November 27, 2020

VIDEO: President Stroble, faculty discuss favorite African-American authors

Black History Month Kick-Off

In celebration of Black History Month, MCISA hosted an event where members of Webster University’s faculty sat down to share their favorite books by African-American authors. Readers included Webster University President Beth Stroble, Thao Dang-Williams, Courntey Turner, Scott Jensen, Dana Jones, Trezette Dixon, Ted Hoef, Larry Baden and Colette Cummings.

_Video by Deja Randle
This was MCISA’s first year participating in the National African American Read-In. The group wanted to get the word out to the many students of Webster to read books by African-American authors. The assistant director of MCISA, Niki Parres, said they where excited about the turn out of the event.

“We were a little worried that, the weather being so nice, people will choose to be outside, but we had a full house…” Parres said.

Dang-Williams, associate dean of the College of Arts & Sciences, was delighted to share a book she came very familiar with during both her undergraduate years and in graduate school. The name of the book is “The Souls of Black Folks” by W.E.B Dubois. In sharing the book with students,she shared Dubois’ views on the line and veil that separated the races.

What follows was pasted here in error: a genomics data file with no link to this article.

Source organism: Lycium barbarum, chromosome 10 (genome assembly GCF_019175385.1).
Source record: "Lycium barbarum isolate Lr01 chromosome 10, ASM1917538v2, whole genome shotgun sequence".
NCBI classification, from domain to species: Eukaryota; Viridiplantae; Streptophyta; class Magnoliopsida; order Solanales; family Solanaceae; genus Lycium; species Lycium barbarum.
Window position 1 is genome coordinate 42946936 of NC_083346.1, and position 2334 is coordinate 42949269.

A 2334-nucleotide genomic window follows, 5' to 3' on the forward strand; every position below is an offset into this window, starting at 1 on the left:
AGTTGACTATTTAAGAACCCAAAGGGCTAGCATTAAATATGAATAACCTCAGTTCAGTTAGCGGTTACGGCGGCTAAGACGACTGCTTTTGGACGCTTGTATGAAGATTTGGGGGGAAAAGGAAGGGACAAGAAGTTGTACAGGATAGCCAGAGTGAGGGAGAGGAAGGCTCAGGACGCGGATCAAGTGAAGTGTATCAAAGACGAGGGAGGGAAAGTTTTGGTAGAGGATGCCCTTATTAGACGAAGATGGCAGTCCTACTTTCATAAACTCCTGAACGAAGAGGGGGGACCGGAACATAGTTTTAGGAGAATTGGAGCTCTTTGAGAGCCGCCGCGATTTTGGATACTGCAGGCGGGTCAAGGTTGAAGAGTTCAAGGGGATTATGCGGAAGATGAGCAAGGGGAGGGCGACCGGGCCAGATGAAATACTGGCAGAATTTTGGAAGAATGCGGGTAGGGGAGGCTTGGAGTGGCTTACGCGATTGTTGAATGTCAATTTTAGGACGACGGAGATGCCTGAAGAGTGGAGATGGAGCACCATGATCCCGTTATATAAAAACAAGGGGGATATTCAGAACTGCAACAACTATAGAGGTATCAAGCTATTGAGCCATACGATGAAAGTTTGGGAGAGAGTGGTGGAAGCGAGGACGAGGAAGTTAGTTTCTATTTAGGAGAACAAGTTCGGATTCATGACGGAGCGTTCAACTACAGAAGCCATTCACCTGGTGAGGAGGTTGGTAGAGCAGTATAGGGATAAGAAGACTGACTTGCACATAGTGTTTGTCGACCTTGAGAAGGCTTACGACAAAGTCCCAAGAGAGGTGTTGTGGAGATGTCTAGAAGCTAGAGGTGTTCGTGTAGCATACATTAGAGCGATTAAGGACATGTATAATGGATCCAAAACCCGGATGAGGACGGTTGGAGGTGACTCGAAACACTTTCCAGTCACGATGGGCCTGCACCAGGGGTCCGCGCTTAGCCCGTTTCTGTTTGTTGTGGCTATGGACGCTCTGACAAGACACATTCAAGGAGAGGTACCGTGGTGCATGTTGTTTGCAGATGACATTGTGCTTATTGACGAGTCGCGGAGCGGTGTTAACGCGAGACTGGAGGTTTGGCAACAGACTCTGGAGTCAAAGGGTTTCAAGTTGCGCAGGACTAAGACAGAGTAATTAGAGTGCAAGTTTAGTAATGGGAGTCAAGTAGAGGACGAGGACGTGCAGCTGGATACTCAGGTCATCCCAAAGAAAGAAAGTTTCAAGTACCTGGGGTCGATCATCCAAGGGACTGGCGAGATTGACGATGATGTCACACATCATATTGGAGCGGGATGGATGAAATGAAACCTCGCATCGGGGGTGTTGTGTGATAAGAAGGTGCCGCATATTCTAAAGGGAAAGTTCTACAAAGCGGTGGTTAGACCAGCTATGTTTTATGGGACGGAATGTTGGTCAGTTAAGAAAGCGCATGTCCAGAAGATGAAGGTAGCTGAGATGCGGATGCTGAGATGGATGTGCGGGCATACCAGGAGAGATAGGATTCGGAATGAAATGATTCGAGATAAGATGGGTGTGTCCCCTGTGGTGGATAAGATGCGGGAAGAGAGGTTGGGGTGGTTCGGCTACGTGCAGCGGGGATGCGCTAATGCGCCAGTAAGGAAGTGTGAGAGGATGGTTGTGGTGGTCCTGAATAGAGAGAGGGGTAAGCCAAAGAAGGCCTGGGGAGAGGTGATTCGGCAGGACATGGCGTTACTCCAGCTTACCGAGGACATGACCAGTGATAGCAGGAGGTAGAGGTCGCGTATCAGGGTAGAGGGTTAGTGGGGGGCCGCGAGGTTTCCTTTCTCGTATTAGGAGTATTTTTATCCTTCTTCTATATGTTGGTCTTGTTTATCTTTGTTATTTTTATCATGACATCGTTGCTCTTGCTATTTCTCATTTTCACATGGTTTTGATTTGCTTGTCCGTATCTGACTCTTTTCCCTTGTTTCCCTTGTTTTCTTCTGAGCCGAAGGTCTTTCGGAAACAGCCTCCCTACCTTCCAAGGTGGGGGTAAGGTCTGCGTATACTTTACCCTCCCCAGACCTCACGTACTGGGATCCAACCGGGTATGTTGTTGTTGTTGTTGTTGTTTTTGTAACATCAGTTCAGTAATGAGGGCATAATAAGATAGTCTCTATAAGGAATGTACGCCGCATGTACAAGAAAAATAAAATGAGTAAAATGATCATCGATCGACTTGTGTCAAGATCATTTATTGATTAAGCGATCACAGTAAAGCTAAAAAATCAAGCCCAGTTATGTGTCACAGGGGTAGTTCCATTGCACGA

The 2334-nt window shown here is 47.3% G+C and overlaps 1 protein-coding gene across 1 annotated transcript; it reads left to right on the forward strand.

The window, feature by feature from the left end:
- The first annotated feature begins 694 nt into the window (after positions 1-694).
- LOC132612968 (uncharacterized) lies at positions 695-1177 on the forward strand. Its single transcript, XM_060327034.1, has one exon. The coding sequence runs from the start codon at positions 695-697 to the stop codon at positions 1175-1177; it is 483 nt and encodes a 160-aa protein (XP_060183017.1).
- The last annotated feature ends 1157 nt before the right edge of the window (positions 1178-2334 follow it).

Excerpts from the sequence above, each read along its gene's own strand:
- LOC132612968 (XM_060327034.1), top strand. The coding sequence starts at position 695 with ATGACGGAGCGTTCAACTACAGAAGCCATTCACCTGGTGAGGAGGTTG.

Who Started This Chain?

Twenty-three years ago, the first National African American Read-In was created under the leadership of its living founder, Dr. Jerrie C. Scott.

“I came up with this idea of the African American Read-In chain, which meant that, because we didn’t have money, which meant everyone to hear about it, other people that would hear about it, would chain the information out,” Scott said.

Her goal is to see the works of African-American in high demand. Scott also hopes the National Read-In encourages and decreases statistics on the number of African-Americans who don’t read.

The National African Read-In has more than 750,000 participants a year. The celebration of this literacy campaign is held all through the month of February. The chain invites schools, churches, libraries and communities to take part and increase the movement.

Join the Chain

To join the National African American Read-In, visit NCTE.org, to learn more about African-American authors.

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